As for Robert the Bruce, he was a stone cold guy when he wanted to be as it is shown for his attitude towards the church. He just decided that the church in Scotland supports him with or without the pope and did not let that bother him on daily bases or influence his actions. He however was trying to patch things up with the pope diplomatically. Once the pope was firmly on the french corner in power politics, the french used their influence because they needed Scotland as an allie against England. So it was very much about the power politics and Bruce must have known this. Thus, he was not too worried about the excommunication.

Sami Parkkonen said...

@Jerry: As the english moved across the Bannockburn it became dark. It is almost certain that the carse was the area between Bannockburn and Pellstream and yes, it was too small and thus, the main reason why the english archers could not be brought to the front, only some of them were in action that morning. Also the area became backed with men so when the scotts, rightly so, pushed on, less and less english could join the battle and this was the terrible crush and din which the chronicles speak of.

As fro the formation of the schiltrons: I think theres couple things here working in favor of the scotts. 1. They had, in my account at least, five schiltrons, each roughly one thousand men strong. If they came down to fight, which it seems they did, they came as units, not in formation but as troops. Each schiltron was formed by the men of same families, villages, towns and areas and most of them new each other. They had also been together for a while by now, unlike the english army. So I would imagine that on the order they came down in loose groups, and once they came down to the edge of the forest, they formed up. We must remember that this happened at dawn, the english were still at sleep, and also the scotts were used to move quickly and un noticed. Guerilla style warfare was their style.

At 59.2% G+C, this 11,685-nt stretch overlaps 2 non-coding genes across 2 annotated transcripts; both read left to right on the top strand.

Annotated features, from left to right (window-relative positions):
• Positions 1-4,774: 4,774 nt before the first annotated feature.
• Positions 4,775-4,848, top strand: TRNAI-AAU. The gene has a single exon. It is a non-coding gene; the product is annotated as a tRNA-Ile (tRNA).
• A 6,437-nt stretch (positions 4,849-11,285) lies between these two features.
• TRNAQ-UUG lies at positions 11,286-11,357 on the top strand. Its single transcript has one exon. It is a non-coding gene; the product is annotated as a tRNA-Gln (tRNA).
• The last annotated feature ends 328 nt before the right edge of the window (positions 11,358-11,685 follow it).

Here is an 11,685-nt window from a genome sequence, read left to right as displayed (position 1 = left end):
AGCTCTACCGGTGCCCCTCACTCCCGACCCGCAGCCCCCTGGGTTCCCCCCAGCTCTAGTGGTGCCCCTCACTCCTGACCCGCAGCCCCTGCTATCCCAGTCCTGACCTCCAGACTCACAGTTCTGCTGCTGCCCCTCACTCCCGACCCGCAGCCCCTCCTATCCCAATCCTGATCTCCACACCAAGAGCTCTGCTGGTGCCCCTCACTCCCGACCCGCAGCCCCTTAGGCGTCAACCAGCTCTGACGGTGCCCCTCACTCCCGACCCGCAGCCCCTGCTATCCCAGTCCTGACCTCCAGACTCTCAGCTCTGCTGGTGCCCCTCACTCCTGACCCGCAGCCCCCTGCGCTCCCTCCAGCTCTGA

it is also good tp remember that nobody in english army sounded alarm, the king was woken up by telling him that the enemy had shown up, and it was the king himself who saounded the alarm and woke up the army. Why it went like this, I can not understand but so happened according to the sources.

The english also didn't think much of the rag tag appearing scotts. They marched on now in lines, not as a round formations, and their line was propably three four men deep, which was thin indeed. So from the english noble camp it looked like suicidal attack.

The archers moved on the north side of the Pellstream only after the battle was began and their arrows harmed the scottish left wing, but Keith attacked on them and drove them away, some back across the Pellstream. After that there was no attempt to bring in the archers to the battle and I can only assume that it was because all the english commanders were fighting at this point onwards. Pretty chaotic situation.

Sorry abput the lenght of this rambling.

Anonymous said...

Dear Kathryn,
Just out of interest, did Edward and Robert the Bruce ever actually meet? I was just reading that a letter from Robert to Edward came to light recently, and I wondered what their relationship (if you can use that word) might have been like. Thanks for the interesting posts as always, Best wishes, Henry

Kathryn Warner said...

Hi Henry, great question! I'm not entirely sure. I have a feeling Robert's brother Edward (killed in 1318) was part of Edward of Caernarfon's household for a while before he was king, but I don't know exactly about Robert and Edward.

chris y said...

Half formed thoughts about this...